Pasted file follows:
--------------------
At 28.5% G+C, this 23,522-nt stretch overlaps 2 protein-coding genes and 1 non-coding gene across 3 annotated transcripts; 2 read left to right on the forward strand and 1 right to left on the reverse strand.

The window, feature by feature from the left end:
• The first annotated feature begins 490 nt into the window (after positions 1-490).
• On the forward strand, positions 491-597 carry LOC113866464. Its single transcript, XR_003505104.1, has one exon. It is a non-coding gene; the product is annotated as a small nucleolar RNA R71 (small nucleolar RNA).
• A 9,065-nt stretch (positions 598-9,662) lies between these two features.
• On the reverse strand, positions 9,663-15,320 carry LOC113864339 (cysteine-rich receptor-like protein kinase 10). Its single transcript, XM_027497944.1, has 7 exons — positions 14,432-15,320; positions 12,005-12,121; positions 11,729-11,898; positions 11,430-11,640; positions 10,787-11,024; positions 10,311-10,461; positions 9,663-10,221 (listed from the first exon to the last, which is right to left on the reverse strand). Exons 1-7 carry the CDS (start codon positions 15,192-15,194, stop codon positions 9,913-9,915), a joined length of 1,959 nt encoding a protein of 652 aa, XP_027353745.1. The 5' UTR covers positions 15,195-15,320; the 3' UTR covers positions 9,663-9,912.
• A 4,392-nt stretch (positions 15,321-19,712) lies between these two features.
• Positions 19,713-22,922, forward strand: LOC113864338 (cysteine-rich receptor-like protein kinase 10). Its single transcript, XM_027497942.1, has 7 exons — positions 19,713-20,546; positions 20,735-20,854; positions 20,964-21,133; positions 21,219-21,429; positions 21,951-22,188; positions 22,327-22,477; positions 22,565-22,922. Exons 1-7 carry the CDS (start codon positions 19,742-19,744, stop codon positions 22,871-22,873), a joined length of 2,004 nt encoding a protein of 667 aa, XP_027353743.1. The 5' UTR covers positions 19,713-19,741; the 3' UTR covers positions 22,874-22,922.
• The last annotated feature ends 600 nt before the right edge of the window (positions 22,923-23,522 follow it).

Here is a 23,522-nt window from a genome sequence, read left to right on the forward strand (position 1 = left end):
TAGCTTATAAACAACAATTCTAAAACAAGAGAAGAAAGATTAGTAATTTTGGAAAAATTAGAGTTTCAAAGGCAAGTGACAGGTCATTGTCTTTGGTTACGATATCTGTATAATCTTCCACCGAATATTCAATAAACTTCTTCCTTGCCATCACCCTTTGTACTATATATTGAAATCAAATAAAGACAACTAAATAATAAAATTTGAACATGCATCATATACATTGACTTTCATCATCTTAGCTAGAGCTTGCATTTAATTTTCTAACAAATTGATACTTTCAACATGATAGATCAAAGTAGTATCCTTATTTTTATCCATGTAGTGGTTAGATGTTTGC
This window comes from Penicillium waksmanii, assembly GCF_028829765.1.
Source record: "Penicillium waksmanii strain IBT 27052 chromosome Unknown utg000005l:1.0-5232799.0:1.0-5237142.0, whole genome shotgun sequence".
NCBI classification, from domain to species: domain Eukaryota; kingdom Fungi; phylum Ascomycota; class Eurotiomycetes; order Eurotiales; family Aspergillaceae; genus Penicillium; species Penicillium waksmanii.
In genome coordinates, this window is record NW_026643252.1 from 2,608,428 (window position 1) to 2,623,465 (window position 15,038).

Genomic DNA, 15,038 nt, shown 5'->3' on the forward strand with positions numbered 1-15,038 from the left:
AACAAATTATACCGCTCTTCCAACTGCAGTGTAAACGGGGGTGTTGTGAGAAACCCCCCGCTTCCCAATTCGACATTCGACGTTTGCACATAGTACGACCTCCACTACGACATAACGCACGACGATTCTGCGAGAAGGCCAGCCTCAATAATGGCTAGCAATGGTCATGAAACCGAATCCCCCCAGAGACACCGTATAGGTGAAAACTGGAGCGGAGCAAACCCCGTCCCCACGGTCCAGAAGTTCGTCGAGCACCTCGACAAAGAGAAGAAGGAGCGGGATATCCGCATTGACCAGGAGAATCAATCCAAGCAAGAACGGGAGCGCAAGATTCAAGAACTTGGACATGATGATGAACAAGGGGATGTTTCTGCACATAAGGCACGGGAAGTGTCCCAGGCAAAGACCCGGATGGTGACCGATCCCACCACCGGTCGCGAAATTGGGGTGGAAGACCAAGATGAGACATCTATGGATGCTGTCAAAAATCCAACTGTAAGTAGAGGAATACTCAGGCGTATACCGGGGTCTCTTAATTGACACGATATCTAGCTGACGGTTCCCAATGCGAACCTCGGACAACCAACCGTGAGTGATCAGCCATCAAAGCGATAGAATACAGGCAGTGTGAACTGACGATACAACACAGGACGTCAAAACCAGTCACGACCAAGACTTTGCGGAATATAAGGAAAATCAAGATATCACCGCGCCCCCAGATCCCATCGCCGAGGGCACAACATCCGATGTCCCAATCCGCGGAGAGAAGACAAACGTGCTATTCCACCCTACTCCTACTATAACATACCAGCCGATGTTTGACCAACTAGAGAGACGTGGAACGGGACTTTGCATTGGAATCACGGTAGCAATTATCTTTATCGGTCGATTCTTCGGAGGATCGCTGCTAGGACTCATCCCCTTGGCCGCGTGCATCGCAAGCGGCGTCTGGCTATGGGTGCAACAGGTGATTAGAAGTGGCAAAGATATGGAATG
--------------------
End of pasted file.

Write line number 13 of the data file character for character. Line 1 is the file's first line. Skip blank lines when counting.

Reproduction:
Source record: "Penicillium waksmanii strain IBT 27052 chromosome Unknown utg000005l:1.0-5232799.0:1.0-5237142.0, whole genome shotgun sequence".